1. as money [picture of a pig engraved on the early shilling].
(a) [mid-17C–1930s] one shilling (5p); thus hog and a kye, one shilling and sixpence (1s 6d/7½p).
(b) [18C–early 19C] sixpence (2½p).
(c) [mid-18C–1900s] half-a-crown, 2s 6d (12½p).
(d) [mid-19C–1940s] (US, also hogg) a ten-cent piece.
(e) [1940s–50s] (US, also hoggie) $1.
2. in the context of greediness, ‘hoggishness’.
(a) [late 17C+] (also hawg, hoggrubber) a miser, a mean person; a generally foolish person.
(b) [1910s] (Aus.) an inconsiderate driver. a ‘road hog’.
(c) [1950s+] (drugs) anyone who uses more drugs (orig. narcotics, but later extended to cover cannabis) than the speaker does [hog v. (3)].
3. a (large and powerful) vehicle [fig. ref. to the size and power of a SE hog].
(a) [late 19C+] (US) an engine used for hauling freight cars.
(b) [20C+] (later use US black) any large automobile, esp. a Cadillac [note Hy Lit’s Unbelievable Dict. of Hip Words (1968): ‘the reasons it’s called a hog is because it eats up all your bread through monthly payments to the finance company’].
(c) [1960s+] (orig. Hell’s Angels) a motorcycle (usu. a Harley-Davidson) modified and cut down for outlaw gang use.
(d) [1960s+] (US) any large vehicle or aircraft that uses quantities of fuel.
4. of those possessing ‘masculine’ characteristics [the toughness of the animal].
(a) [1920s+] (US) a stoic, a tough individual.
(b) [1960s+] (US prison) a tough prisoner who survives hardship stoically.
(c) [1980s] (US campus) a man who epitomizes good looks, intelligence and sexual prowess.
5. as a term of abuse.
(a) [1940s+] (US) a derog. term for a police officer; usu. as the hogs, the police [devel. of pig n. (2a); note ‘Sayers’ and Heenan’s Great Fight’ in Hindley, Curiosities of Street Literature (1871): ‘So those heroes were surrounded / By a lot of Hampshire hogs’, ref. to the police breaking up a prizefight in 1860].
(b) [1960s+] (US campus, also boo-hog) a male term for an unattractive woman, occas. a woman’s term for a man.
6. [1960s+] (US) the penis.
7. [1970s+] (drugs) phencyclidine [the original use of phencyclidine (PCP) as an animal tranquillizer, often of pigs].
[1910s–40s] (US tramp) a railroad engineer.
1. [late 17C–late 19C] sixpence.
2. [mid-19C] (US Und.) a five-cent piece, a nickel.
1. [mid-17C–1910s] a well-dressed lout, of either sex.
2. [mid-19C] (US) a blustering official.
[mid-19C] (US) a man-about-town, a loafer with no visible means of support but an endless appetite for good clothes, parties and places of entertainment .
[1930s] (US prison) pork, gravy and potatoes.
see make a pig of oneself under pig n.
[early 19C] an Irish shilling.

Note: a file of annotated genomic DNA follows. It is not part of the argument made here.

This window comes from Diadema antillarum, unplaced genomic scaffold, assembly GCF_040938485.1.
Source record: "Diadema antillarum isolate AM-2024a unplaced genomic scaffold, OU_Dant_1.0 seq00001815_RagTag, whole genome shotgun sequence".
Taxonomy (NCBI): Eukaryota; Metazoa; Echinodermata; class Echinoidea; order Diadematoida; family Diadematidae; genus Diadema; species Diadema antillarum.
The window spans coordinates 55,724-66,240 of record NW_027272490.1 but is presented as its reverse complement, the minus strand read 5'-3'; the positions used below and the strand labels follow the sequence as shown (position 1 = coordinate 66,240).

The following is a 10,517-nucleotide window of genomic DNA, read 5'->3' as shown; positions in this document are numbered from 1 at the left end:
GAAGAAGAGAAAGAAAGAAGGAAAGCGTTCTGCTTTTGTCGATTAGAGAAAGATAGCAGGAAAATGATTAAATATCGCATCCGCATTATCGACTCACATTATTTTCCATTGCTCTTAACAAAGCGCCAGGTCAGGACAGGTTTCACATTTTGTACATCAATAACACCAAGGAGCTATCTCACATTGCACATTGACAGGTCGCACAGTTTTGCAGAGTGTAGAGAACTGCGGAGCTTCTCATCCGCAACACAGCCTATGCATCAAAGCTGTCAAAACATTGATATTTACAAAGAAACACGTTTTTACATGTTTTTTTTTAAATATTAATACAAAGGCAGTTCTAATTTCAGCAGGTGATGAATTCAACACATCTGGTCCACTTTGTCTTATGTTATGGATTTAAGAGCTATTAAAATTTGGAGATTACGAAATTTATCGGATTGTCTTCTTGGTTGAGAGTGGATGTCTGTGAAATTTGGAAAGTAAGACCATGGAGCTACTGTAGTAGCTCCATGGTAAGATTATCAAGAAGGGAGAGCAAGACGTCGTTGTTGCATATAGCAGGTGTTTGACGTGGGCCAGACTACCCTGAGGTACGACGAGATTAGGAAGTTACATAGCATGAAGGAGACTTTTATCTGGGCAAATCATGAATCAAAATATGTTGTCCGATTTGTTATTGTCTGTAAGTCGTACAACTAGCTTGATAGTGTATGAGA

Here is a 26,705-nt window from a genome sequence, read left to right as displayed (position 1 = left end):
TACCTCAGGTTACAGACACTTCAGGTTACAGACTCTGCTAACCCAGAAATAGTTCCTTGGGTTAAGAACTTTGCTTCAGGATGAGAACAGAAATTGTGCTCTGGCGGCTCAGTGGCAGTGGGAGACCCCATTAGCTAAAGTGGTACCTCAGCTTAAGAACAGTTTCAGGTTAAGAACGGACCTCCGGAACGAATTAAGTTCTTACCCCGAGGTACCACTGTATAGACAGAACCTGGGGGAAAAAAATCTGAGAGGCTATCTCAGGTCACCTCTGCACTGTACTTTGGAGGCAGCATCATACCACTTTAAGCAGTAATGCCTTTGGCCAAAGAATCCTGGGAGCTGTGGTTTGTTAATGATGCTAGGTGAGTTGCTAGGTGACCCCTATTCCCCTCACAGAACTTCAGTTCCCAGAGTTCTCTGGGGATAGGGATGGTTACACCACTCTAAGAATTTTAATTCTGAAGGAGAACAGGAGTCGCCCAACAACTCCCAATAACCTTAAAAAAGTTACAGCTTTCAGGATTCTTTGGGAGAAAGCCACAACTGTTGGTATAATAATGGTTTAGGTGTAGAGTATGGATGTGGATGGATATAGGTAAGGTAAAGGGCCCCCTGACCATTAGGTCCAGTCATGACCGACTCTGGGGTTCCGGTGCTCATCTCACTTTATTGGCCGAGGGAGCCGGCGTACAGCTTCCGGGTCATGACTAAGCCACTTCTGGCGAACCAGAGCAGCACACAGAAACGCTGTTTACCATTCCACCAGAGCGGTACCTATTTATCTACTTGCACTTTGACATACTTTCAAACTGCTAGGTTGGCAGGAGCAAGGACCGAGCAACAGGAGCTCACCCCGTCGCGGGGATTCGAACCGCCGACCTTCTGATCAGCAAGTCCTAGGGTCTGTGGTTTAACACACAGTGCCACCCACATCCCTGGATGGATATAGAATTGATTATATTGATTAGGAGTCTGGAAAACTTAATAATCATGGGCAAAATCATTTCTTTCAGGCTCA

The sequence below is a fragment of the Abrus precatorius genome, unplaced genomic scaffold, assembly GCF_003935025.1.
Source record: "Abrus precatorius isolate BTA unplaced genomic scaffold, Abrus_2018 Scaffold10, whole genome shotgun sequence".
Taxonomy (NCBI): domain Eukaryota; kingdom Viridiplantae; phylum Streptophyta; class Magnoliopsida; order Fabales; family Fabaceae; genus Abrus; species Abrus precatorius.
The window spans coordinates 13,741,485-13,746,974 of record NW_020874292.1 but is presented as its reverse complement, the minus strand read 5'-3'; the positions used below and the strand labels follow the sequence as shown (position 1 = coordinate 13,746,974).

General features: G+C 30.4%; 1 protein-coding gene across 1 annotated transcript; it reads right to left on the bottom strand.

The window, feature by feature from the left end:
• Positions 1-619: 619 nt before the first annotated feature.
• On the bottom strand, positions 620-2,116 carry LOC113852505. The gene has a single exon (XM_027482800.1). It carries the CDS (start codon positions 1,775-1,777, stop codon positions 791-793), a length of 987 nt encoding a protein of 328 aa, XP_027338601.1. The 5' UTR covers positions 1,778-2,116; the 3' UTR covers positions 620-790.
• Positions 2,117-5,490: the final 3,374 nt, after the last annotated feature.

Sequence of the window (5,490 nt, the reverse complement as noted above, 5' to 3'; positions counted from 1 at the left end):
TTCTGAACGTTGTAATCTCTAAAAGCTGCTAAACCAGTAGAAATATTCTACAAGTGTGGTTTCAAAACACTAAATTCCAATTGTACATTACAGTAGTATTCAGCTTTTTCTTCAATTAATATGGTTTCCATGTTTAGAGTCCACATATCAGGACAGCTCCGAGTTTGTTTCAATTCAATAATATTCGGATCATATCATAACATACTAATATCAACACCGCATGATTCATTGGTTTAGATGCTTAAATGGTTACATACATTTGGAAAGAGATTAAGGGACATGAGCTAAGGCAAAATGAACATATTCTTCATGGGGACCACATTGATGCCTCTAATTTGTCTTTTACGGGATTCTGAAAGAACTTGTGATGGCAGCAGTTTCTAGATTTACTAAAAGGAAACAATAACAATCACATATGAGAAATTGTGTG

SE in slang uses
[mid-19C–1900s] (US) male adolescence.
[late 18C+] (US) pork with hominy grits or cornbread; thus fig. as the basics of existence.
see sow-belly n.
1. [1940s–60s] a loudspeaker.
2. [1940s–60s] one who makes themselves heard, with complaints, arguments, orders etc.
3. [1940s+] a loud and piercing scream, akin to those used by farmers calling their pigs.
[1930s] (US black) an unintelligent person.
[1950s–60s] (US) very drunk.
see separate entry.
[1920s+] (Aus.) a useless person, a parasite, a ‘good-for-nothing’; lit. very fat.
[late 17C–mid-19C] a mean, miserly, sneaking person.
[1910s+] (US) a state of bliss or blissful ignorance.
[late 19C+] (US) a generic term for any small, impoverished, out-of-the-way settlement; thus hog-wallowing adj., refering to an inhabitant of such a place.
[late 19C–1910s] (US) an unexpected or large financial profit.
[mid-19C–1950s] (US) a boisterous party, a celebration.
see separate entry.
[1930s] (W.I.) uncouth.
[1920s–60s] (US black) a disgusting or filthy place.
[late 19C+] (US) a brothel.
[20C+] (US) very wealthy, esp. nouveau-riche.
[17C] a rustic, an ignorant peasant, a disgusting, filthy person .
see hog-eye n.
[20C+] (W.I.) a crude, loud person.
see hog island
[late 19C] (US tramp) the world of tramping.
see hog-killing (time)
see separate entries.
[20C+] (orig. US) extremely drunk.
1. [late 19+] (US, also hoggy-wild) out of control, crazy; often as go hog-wild.
2. [1910s] absolutely determined; also adv.
1. [20C+] (US) a noisy, inelegant, low-class dance.
2. [1940s] a rowdy argument.
see under drive v.1
[20C+] (W.I., Bdos) in a state of absolute bliss.
[late 19C] (US) unsteadily, clumsily.
1. (US) living as a tramp; by ext. dismissed from a job (see cite 1915).
2. (US) out of order, chaotic, of objects, in bad condition.
3. (US campus) at a disadvantage.
4. (US) of people, in bad condition, penniless.
5. (US) depressed.
6. (US campus) honest.
see hog v. (1b)
see under sure as... phr.
see separate entry.
Verbs meaning to masturbate
see I’ll be jiggered! under jigger v.3